The simple answer is: very rarely. However, a choice is available as between blood or urine tests, if one is offered by the arresting officer.
Because they provide fast results, the majority of Minnesota drivers are offered a breath test. This test, which is different from a roadside, preliminary breath test, is administered at the police station or jail facility after a DWI arrest has been made. A driver who is offered a breath test is required to either take the breath test or be charged with test refusal. Under Minnesota law, a driver cannot choose a blood or urine test in place of the breath test. If a driver is physically incapable of providing a sufficient breath sample due to a condition such as asthma, the police must offer the driver a blood or urine test.
A physical lack of ability to provide a breath test sometimes occurs. If a driver is physically capable, he / she must provide a satisfactory sample. Intentionally failing to blow into the machine properly is considered test refusal.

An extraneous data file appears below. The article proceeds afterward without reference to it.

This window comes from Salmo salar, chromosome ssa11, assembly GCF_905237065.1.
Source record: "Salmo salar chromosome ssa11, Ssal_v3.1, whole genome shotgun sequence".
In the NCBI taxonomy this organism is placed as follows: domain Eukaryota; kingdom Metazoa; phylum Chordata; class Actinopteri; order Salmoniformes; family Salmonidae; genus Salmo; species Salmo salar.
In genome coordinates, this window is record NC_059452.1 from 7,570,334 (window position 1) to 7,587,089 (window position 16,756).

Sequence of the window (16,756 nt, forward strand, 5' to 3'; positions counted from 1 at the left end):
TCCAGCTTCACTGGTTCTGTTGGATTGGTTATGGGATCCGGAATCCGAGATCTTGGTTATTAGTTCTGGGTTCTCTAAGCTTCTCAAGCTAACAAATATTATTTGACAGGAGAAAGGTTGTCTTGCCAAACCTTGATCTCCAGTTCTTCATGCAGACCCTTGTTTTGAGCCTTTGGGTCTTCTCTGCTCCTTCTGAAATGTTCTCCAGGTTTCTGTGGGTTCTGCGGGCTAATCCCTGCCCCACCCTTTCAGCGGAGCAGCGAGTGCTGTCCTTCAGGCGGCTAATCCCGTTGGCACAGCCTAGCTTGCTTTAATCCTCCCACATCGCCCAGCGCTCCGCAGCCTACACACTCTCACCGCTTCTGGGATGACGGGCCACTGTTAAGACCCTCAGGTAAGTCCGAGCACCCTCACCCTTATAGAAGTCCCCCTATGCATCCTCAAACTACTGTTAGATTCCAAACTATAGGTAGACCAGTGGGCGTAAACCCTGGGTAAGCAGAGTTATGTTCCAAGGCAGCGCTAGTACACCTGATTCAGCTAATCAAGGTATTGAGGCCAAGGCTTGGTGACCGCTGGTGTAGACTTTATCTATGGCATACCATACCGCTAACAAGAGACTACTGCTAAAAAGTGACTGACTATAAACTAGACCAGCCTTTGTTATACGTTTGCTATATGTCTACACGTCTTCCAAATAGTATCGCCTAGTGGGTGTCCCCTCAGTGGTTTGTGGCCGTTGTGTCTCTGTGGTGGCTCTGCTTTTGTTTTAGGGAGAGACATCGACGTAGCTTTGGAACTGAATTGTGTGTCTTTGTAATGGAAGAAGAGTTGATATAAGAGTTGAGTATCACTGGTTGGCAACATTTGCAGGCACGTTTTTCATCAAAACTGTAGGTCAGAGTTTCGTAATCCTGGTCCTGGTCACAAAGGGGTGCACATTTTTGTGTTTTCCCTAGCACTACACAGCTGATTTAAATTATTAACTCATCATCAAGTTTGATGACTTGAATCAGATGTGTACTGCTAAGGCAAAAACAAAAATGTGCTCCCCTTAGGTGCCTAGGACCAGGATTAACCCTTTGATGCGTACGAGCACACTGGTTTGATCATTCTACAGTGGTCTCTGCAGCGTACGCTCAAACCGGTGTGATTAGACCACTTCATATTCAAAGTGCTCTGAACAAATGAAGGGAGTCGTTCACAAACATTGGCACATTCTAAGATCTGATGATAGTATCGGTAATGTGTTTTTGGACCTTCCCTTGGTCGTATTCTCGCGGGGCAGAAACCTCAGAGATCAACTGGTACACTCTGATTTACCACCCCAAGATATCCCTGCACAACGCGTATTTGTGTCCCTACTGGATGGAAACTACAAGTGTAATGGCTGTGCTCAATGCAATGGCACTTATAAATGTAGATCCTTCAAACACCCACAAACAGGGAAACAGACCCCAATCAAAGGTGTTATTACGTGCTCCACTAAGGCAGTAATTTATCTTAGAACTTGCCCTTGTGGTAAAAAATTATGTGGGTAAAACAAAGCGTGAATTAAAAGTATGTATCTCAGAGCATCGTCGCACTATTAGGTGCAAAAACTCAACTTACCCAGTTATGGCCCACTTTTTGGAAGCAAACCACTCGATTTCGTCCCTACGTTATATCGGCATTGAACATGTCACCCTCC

On occasion, the police will offer a driver a blood or urine test instead of a breath test. This occurs in a wide range of circumstances, including if the breath machine is not working properly or when a driver is believed to be under the influence of a controlled substance.
A driver who refuses a blood or urine test must be offered a different type of test under Minnesota’s Implied Consent Law. Furthermore, due to the intrusive and penetrating nature of blood and urine testing, a search warrant is likely necessary. Even with a warrant, under Minnesota law, a driver who rejects a blood test must be offered a urine or breath test.
Due to of the right to a substitute test, police officers regularly ask a driver if he / she will agree to a blood or urine test, offering the driver an option between the two. Urine tests, blood tests, and breath tests can sometimes lead to divergent results, based on a number of circumstances, thus it is crucial that before choosing a test, the suspect driver exercise his / her right to consult with an attorney via phone conference.
If you have been charged with a DWI in Minnesota – or if you simply have a legal question – do not hesitate to contact DWI defense attorney William J. Mauzy online or by calling 612-340-9108.